BF: Well, I think first of all, you can’t object to people living places. There was one very specific thing—letting them use the bus stop for free I think is outrageous. These are people of enormous wealth both in corporate terms and individually. Letting them have those bus stops for no cost I think is a terrible misuse of public resources. I think they oughta have to pay for it.
I do wish that they would be more supportive of public programs to subsidize housing for people who would otherwise get priced out, but the free use of the bus stops is a terrible idea.
IC: On a different subject, did you see Boehner came out and said that Obama is untrustworthy and that’s why they can’t do immigration?
BF: That’s just a bullshit argument. That’s an excuse. By the way, the next time they talk about, "you can’t do one big bill, and that’s terrible," mention the farm bill. No, that’s not even remotely true. He can’t do immigration because his party is too split to do it. Did you see Bill Kristol saying, “Don’t do it. Politically, we’re in good shape now”?
Let me ask you this question: are they planning to pass an immigration bill that’s going to expire on January 20, 2017? Because Obama’s only going to be President until then. By the time the immigration bill gets passed, if it gets passed, they’ll be maybe a little over two years left in Obama’s term. Since when do you legislate only for one presidency?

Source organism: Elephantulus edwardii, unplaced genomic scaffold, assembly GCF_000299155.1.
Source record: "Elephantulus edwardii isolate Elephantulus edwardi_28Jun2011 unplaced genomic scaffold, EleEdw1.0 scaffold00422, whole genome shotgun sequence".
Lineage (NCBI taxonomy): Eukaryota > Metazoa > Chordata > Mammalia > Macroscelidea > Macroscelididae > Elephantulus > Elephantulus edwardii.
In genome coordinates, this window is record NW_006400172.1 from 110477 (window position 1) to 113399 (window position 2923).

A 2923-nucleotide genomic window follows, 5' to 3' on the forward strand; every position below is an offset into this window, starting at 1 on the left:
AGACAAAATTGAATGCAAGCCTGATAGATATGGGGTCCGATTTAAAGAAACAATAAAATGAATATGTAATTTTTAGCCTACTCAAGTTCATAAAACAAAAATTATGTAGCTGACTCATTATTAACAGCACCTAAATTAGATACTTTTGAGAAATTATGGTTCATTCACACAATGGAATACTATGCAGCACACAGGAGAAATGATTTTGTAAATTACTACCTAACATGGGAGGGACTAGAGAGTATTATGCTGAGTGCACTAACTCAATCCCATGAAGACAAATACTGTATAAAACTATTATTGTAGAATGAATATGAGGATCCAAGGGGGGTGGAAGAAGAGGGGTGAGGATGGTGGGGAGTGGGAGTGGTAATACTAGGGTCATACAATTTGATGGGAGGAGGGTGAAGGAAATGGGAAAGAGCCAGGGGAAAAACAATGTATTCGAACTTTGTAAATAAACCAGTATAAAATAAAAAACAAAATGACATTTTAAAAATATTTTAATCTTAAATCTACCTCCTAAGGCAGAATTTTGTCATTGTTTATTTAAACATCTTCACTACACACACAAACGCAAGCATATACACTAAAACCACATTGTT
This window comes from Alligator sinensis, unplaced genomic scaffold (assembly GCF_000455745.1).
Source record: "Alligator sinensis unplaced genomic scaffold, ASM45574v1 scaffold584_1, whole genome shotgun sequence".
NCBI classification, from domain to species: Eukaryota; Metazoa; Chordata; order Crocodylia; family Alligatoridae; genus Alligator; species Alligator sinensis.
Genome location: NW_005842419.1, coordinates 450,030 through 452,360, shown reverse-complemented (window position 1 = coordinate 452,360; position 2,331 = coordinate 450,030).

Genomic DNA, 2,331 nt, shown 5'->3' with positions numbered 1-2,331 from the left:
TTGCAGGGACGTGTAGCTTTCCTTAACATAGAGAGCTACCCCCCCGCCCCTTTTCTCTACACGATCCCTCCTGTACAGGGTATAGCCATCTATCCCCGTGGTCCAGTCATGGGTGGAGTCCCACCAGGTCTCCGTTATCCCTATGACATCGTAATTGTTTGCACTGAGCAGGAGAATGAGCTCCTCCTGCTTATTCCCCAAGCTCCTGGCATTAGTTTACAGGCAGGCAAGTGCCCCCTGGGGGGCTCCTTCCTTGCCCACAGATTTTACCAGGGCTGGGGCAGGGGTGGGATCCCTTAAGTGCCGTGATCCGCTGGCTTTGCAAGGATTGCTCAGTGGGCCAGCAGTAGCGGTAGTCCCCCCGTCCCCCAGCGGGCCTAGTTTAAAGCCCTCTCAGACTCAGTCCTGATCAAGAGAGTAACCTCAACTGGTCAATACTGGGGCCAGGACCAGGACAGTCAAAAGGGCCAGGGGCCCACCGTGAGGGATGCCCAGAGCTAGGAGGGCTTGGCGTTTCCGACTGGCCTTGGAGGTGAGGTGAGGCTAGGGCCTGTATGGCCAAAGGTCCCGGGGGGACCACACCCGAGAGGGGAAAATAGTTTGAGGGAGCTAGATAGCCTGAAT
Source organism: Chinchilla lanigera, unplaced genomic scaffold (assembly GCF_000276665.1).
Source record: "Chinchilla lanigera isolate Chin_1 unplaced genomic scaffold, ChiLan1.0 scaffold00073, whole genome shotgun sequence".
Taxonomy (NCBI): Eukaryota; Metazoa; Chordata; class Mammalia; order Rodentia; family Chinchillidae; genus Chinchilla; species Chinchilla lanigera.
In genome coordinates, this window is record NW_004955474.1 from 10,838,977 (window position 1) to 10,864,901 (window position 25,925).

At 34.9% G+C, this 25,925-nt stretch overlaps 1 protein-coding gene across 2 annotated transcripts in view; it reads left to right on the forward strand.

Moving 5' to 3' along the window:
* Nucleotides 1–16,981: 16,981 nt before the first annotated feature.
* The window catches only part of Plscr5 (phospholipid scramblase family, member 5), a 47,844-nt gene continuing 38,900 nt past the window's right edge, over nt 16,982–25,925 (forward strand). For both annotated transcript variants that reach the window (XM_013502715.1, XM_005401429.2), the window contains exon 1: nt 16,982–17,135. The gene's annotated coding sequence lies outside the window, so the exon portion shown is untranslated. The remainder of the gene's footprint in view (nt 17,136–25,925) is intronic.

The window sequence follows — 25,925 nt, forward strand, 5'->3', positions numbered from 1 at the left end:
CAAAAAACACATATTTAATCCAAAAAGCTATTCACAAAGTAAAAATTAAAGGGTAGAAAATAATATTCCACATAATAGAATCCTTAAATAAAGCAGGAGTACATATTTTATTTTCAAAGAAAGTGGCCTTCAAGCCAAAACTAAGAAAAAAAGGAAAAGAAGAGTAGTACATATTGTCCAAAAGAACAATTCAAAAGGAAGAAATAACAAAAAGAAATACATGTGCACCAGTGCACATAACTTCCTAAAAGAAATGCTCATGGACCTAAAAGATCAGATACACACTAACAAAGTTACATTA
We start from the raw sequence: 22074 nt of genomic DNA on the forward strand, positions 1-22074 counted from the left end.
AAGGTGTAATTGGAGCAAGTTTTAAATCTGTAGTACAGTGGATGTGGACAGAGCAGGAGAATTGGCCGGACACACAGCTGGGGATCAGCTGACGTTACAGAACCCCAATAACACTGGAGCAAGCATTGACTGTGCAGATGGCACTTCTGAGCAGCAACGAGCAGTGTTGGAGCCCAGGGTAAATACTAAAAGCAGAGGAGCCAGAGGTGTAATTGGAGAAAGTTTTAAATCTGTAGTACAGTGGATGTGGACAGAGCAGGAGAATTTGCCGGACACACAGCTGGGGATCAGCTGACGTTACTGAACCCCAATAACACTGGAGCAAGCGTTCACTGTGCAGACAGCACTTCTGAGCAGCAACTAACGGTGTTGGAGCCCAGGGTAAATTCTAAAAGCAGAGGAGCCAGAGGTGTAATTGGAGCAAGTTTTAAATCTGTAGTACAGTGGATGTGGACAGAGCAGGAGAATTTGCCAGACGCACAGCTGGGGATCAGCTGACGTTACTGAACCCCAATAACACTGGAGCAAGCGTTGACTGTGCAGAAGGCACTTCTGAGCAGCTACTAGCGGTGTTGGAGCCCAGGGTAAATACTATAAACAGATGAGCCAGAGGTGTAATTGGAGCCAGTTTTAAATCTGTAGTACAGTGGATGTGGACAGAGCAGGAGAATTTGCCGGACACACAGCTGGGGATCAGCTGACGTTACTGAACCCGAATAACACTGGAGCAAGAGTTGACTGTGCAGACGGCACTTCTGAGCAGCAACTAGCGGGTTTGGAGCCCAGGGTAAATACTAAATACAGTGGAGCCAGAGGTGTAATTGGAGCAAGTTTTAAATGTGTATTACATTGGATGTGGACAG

IC: You’ve forgotten that Obama is a dictator who’s is not going to relinquish power.
BF: Yeah, I mean that’s the stupidity of these people. I sympathize with Boehner, he’s trying to be somewhat reasonable but the crazies…
By the way, John Boehner voted to put more of that debt on the books than I did. This notion that they’ve been allowed to get away with that being asked to pay the national debt is somehow a favor they are doing to the rest of us is just crazy. I didn’t vote for the Iraq War, I didn’t vote for the Bush tax cuts, I didn’t even vote for the drug bill, so literally, we could do a comparison.
IC: You mentioned Obama is going to be out of office in 2017. I was just wondering, it seems strange to me that Ruth Bader Ginsburg hasn’t retired.
BF: I agree, I wish she would.
IC: She’s obviously an amazing woman but this is about more than her.
BF: I absolutely agree. Look, she should follow the example of Sandra Day O’Connor. She said, I remember reading, on election night that she was happy that Bush got elected, which of course she helped him do, because then she could retire. She waited for Bush to retire.
This interview has been edited and condensed.